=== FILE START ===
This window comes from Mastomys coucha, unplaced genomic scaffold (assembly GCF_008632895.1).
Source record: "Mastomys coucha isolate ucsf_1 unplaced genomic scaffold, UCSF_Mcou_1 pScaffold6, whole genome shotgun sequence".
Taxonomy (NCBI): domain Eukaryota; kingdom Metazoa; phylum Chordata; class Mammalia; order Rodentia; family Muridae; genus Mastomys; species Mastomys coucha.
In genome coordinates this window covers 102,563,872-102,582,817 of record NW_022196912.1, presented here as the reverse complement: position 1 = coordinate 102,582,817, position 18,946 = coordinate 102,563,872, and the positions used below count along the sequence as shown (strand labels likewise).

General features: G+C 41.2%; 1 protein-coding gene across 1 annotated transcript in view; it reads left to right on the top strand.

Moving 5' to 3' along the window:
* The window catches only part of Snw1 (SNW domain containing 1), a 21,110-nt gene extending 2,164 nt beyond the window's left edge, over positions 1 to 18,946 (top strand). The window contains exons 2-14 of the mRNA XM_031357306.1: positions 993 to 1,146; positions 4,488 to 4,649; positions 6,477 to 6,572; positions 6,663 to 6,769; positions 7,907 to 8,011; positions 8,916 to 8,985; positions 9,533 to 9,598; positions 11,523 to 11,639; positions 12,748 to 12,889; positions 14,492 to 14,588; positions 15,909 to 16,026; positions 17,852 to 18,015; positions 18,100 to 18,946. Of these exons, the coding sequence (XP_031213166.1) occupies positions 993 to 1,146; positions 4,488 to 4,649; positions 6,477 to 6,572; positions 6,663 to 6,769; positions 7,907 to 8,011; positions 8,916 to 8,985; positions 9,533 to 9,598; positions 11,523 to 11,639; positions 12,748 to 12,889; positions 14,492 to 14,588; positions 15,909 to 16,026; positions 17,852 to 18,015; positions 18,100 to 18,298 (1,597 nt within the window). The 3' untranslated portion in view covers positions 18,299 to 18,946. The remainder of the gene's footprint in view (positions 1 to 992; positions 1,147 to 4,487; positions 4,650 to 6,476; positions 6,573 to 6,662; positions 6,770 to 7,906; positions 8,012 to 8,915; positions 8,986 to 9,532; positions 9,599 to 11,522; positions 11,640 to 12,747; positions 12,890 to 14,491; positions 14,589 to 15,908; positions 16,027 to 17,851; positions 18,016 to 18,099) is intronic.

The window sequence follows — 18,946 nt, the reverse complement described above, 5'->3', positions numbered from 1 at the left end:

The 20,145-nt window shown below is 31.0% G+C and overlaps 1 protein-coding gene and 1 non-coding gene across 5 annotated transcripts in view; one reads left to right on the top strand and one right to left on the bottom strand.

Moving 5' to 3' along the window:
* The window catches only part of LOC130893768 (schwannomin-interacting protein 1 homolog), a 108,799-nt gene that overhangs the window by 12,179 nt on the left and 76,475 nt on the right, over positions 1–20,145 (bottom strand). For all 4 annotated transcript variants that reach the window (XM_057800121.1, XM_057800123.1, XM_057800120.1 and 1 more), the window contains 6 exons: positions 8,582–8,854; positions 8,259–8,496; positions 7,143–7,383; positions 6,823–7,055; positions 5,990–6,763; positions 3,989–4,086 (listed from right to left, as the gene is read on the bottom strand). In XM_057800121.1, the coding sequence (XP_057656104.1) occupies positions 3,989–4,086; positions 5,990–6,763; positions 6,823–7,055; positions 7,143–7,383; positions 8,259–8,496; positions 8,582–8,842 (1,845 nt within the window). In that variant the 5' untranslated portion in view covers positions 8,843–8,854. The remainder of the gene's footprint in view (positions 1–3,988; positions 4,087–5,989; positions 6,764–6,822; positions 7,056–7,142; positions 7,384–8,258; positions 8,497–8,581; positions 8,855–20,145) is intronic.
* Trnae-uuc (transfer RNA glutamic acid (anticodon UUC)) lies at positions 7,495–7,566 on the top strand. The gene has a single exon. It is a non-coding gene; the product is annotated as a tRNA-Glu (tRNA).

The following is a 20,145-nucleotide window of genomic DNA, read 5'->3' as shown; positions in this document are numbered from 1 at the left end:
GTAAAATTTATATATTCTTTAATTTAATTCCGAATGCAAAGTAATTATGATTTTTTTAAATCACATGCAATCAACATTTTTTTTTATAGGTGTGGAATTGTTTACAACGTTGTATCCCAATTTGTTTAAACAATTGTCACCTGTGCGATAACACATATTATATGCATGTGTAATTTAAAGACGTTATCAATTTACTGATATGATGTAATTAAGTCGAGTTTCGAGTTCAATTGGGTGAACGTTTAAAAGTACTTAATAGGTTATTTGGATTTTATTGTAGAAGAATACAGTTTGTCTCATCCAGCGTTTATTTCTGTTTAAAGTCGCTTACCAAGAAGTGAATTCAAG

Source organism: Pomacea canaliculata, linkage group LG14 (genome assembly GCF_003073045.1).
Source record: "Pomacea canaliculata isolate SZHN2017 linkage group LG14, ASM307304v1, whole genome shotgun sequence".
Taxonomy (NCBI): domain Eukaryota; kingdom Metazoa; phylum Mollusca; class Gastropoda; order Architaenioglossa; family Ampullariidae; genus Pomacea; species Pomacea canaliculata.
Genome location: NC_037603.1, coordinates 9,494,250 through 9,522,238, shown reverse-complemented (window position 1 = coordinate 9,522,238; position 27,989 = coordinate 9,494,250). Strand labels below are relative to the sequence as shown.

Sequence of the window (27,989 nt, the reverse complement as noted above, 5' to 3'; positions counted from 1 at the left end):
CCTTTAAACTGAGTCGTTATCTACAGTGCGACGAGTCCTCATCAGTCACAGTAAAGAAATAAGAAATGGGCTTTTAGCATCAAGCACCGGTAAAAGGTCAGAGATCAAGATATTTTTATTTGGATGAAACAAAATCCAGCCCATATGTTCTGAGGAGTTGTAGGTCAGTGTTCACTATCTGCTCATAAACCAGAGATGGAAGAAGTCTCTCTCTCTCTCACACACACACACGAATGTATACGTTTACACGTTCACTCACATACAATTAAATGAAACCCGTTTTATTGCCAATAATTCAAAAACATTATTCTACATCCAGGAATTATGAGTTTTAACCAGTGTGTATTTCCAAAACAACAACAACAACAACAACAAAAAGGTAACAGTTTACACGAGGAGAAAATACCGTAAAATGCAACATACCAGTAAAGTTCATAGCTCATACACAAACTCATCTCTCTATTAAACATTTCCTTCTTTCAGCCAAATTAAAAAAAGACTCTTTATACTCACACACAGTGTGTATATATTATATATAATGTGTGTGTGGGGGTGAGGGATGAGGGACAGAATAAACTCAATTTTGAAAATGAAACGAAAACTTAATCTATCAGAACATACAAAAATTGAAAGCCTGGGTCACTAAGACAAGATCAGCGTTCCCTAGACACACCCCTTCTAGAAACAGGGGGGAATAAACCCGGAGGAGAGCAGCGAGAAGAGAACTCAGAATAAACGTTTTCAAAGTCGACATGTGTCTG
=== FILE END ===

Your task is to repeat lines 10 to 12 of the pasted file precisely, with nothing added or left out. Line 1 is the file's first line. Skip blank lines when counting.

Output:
Moving 5' to 3' along the window:
* The window catches only part of LOC130893768 (schwannomin-interacting protein 1 homolog), a 108,799-nt gene that overhangs the window by 12,179 nt on the left and 76,475 nt on the right, over positions 1–20,145 (bottom strand). For all 4 annotated transcript variants that reach the window (XM_057800121.1, XM_057800123.1, XM_057800120.1 and 1 more), the window contains 6 exons: positions 8,582–8,854; positions 8,259–8,496; positions 7,143–7,383; positions 6,823–7,055; positions 5,990–6,763; positions 3,989–4,086 (listed from right to left, as the gene is read on the bottom strand). In XM_057800121.1, the coding sequence (XP_057656104.1) occupies positions 3,989–4,086; positions 5,990–6,763; positions 6,823–7,055; positions 7,143–7,383; positions 8,259–8,496; positions 8,582–8,842 (1,845 nt within the window). In that variant the 5' untranslated portion in view covers positions 8,843–8,854. The remainder of the gene's footprint in view (positions 1–3,988; positions 4,087–5,989; positions 6,764–6,822; positions 7,056–7,142; positions 7,384–8,258; positions 8,497–8,581; positions 8,855–20,145) is intronic.
* Trnae-uuc (transfer RNA glutamic acid (anticodon UUC)) lies at positions 7,495–7,566 on the top strand. The gene has a single exon. It is a non-coding gene; the product is annotated as a tRNA-Glu (tRNA).